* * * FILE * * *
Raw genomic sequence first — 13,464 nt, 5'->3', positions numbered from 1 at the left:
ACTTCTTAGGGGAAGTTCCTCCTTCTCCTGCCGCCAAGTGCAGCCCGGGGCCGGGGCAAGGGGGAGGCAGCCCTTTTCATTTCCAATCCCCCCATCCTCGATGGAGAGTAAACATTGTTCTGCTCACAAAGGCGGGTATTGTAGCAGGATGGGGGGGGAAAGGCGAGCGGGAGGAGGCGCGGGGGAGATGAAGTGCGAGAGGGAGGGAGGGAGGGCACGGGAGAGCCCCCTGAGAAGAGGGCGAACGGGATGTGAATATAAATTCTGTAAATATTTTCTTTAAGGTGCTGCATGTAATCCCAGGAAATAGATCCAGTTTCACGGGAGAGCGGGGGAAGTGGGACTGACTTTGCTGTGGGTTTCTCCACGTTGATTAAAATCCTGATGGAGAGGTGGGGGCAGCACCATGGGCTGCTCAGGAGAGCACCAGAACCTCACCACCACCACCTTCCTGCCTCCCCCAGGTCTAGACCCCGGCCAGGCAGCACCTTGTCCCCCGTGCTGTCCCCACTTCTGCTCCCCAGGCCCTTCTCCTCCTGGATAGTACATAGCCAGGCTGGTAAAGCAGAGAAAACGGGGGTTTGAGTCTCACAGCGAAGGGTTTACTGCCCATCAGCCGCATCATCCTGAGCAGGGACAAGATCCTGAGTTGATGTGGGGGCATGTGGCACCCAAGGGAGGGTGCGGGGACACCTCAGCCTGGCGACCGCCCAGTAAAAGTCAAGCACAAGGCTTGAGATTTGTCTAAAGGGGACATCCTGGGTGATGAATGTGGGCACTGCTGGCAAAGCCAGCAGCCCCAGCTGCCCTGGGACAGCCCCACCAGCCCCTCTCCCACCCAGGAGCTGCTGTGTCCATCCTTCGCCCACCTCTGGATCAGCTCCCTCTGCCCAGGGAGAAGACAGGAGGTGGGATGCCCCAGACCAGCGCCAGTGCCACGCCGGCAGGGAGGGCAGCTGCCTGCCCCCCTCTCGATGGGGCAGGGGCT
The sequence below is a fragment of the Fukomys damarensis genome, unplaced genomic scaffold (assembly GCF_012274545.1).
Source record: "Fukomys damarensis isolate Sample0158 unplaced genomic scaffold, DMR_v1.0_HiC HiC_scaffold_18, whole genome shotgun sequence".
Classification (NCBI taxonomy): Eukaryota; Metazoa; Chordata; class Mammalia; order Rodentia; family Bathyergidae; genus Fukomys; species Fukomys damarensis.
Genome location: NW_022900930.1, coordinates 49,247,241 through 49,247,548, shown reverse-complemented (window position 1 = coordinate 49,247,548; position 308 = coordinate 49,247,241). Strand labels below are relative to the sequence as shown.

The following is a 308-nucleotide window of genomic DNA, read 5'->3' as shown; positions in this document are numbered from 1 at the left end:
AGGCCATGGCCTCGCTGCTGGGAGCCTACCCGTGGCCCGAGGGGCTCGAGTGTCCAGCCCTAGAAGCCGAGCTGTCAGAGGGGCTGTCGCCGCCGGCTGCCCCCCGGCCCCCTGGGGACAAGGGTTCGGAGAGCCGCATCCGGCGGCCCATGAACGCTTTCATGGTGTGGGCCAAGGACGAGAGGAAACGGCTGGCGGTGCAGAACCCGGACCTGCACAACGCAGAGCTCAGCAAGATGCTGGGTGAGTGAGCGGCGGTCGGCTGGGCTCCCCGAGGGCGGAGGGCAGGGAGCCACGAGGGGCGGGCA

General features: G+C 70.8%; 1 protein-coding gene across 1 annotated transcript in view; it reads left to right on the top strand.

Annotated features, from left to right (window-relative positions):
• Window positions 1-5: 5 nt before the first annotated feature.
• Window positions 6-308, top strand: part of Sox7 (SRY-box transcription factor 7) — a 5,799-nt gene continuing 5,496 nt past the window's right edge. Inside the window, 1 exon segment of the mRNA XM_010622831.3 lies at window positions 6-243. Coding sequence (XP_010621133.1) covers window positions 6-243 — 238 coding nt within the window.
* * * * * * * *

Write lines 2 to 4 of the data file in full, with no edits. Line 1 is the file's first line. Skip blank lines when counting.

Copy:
ACTTCTTAGGGGAAGTTCCTCCTTCTCCTGCCGCCAAGTGCAGCCCGGGGCCGGGGCAAGGGGGAGGCAGCCCTTTTCATTTCCAATCCCCCCATCCTCGATGGAGAGTAAACATTGTTCTGCTCACAAAGGCGGGTATTGTAGCAGGATGGGGGGGGAAAGGCGAGCGGGAGGAGGCGCGGGGGAGATGAAGTGCGAGAGGGAGGGAGGGAGGGCACGGGAGAGCCCCCTGAGAAGAGGGCGAACGGGATGTGAATATAAATTCTGTAAATATTTTCTTTAAGGTGCTGCATGTAATCCCAGGAAATAGATCCAGTTTCACGGGAGAGCGGGGGAAGTGGGACTGACTTTGCTGTGGGTTTCTCCACGTTGATTAAAATCCTGATGGAGAGGTGGGGGCAGCACCATGGGCTGCTCAGGAGAGCACCAGAACCTCACCACCACCACCTTCCTGCCTCCCCCAGGTCTAGACCCCGGCCAGGCAGCACCTTGTCCCCCGTGCTGTCCCCACTTCTGCTCCCCAGGCCCTTCTCCTCCTGGATAGTACATAGCCAGGCTGGTAAAGCAGAGAAAACGGGGGTTTGAGTCTCACAGCGAAGGGTTTACTGCCCATCAGCCGCATCATCCTGAGCAGGGACAAGATCCTGAGTTGATGTGGGGGCATGTGGCACCCAAGGGAGGGTGCGGGGACACCTCAGCCTGGCGACCGCCCAGTAAAAGTCAAGCACAAGGCTTGAGATTTGTCTAAAGGGGACATCCTGGGTGATGAATGTGGGCACTGCTGGCAAAGCCAGCAGCCCCAGCTGCCCTGGGACAGCCCCACCAGCCCCTCTCCCACCCAGGAGCTGCTGTGTCCATCCTTCGCCCACCTCTGGATCAGCTCCCTCTGCCCAGGGAGAAGACAGGAGGTGGGATGCCCCAGACCAGCGCCAGTGCCACGCCGGCAGGGAGGGCAGCTGCCTGCCCCCCTCTCGATGGGGCAGGGGCT
The sequence below is a fragment of the Fukomys damarensis genome, unplaced genomic scaffold (assembly GCF_012274545.1).
Source record: "Fukomys damarensis isolate Sample0158 unplaced genomic scaffold, DMR_v1.0_HiC HiC_scaffold_18, whole genome shotgun sequence".